When it comes to 3D printers, there are many complexities to it which can make people wonder whether they are safe to use. I’ve been wondering this myself, so I’ve done some research and put what I found out together in this article.
Will I be safe after I use a 3D printer? Yes, with the right precautions and knowledge you will be fine, like most things out there. The safety of 3D printing comes down to how competent you are to minimise potential risks that can arise. If you are aware of the risks and actively control them, health risks are minimal.
Many people use 3D printers without knowing the necessary information to keep themselves and people around them safe. People have made mistakes so you don’t have to so keep reading to brush up on your 3D printer safety.
Should I Worry About Hazardous Fumes?
3D printing involves the injection of material in layers at high temperatures. They can be used with many different materials, the most popular ones being ABS & PLA.
These are both thermoplastics which is an umbrella term for plastics that get soft at high temperatures and hardens at room temperature.
Now when these thermoplastics are under a certain temperature, they start to release ultra-fine particles. and volatile organic compounds.
Now these mysterious particles and compounds sound scary, but they are things you have already experienced in the form of air fresheners, car emissions, being in a restaurant, or being in a room with burning candles.
These are known to be bad for your health and you wouldn’t be advised to occupy an area filled with these particles without proper ventilation.
I’d advise to incorporate a ventilation system when using a 3D printer or one with built-in features to minimise respiratory risks.
Some commercially available 3D printers now have photo-catalytic filtration systems which breaks down harmful chemicals into safe chemicals such as H²0 and CO².
Different materials will produce different fumes, so it’s been determined that PLA is generally safer to use than ABS, but you also need to consider that not all of them are created equal.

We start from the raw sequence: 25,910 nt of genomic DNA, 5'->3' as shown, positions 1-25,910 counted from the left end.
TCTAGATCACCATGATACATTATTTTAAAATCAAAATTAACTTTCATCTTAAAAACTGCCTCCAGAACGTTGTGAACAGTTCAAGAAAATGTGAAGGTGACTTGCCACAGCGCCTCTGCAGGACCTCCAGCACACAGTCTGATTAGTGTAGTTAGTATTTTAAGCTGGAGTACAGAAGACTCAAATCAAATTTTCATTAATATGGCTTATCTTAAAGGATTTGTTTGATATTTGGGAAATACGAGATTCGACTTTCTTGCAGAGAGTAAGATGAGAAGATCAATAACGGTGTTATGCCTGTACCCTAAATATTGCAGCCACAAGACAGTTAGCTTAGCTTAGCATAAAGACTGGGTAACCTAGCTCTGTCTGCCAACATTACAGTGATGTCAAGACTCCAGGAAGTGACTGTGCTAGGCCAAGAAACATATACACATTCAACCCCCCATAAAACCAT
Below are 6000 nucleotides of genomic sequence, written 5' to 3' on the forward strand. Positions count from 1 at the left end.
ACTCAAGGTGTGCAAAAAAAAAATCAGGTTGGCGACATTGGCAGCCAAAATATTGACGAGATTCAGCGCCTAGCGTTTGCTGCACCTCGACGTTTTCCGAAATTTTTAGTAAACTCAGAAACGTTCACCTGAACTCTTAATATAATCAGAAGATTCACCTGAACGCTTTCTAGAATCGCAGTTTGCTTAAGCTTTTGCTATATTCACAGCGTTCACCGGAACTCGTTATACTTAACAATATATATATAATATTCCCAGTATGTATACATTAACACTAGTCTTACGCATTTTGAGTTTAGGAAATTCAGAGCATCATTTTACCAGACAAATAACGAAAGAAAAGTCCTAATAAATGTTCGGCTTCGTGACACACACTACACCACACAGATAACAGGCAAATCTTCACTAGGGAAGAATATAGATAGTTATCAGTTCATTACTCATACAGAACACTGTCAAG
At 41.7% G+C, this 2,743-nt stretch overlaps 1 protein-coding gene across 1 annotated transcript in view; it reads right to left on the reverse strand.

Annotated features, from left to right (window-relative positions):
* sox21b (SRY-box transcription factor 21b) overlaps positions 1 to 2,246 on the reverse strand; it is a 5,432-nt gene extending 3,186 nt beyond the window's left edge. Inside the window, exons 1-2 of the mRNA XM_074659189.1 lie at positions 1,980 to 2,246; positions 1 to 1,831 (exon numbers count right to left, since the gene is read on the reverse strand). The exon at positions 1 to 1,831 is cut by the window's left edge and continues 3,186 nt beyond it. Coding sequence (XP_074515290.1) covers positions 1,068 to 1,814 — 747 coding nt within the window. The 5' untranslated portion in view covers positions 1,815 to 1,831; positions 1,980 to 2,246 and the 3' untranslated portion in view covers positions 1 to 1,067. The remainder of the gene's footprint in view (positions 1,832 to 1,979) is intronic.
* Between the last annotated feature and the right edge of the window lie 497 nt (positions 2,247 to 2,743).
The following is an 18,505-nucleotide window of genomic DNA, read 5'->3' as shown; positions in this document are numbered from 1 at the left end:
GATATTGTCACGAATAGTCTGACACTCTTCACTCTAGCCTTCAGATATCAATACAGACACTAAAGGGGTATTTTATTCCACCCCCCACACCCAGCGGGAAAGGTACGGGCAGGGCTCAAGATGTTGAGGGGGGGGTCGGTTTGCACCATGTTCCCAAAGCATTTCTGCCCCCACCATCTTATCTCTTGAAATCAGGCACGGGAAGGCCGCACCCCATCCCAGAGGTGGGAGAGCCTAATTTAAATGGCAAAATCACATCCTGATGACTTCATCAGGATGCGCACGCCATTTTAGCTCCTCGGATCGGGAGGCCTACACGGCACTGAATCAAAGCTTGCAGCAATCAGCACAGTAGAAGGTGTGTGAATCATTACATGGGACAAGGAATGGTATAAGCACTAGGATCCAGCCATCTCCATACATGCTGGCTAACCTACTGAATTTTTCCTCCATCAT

There are many different types of ABS & PLA which add chemicals for better print quality so this can affect what kind of fumes are released.
ABS and other 3D printing materials do emit gasses such as styrene which will have adverse health effects if left in an unventilated area.
Dremel PLA is said to produce more hazardous particulates than, let’s say FlashForge PLA, so it’s a good idea to research this before printing away.
PLA is the material deemed safe and least likely to be a problem in terms of fumes, mostly emitting a non-toxic chemical called lactide.
It’s good to know that most PLA is completely safe and non-toxic, even when ingested, not that I advise anyone to go to town on their prints!
Another thing to note is, using the minimal temperature for a print can help to minimise exposure to these emissions.
The Centre for Research Expertise in Occupational Disease (CREOD) found that regular exposure to 3D printers do result in negative respiratory health effects, however this was for people who work full-time with 3D printers.
Researchers found full time workers in the 3D printing field:
- 57% experienced respiratory symptoms more than once a week in the past year
- 22% had physician-diagnosed asthma
- 20% experienced headaches
- 20% had cracked skin on their hands.
- Of the 17% of workers who did report injuries, most were cuts and scrapes.
Fire Risks & How to Avoid Them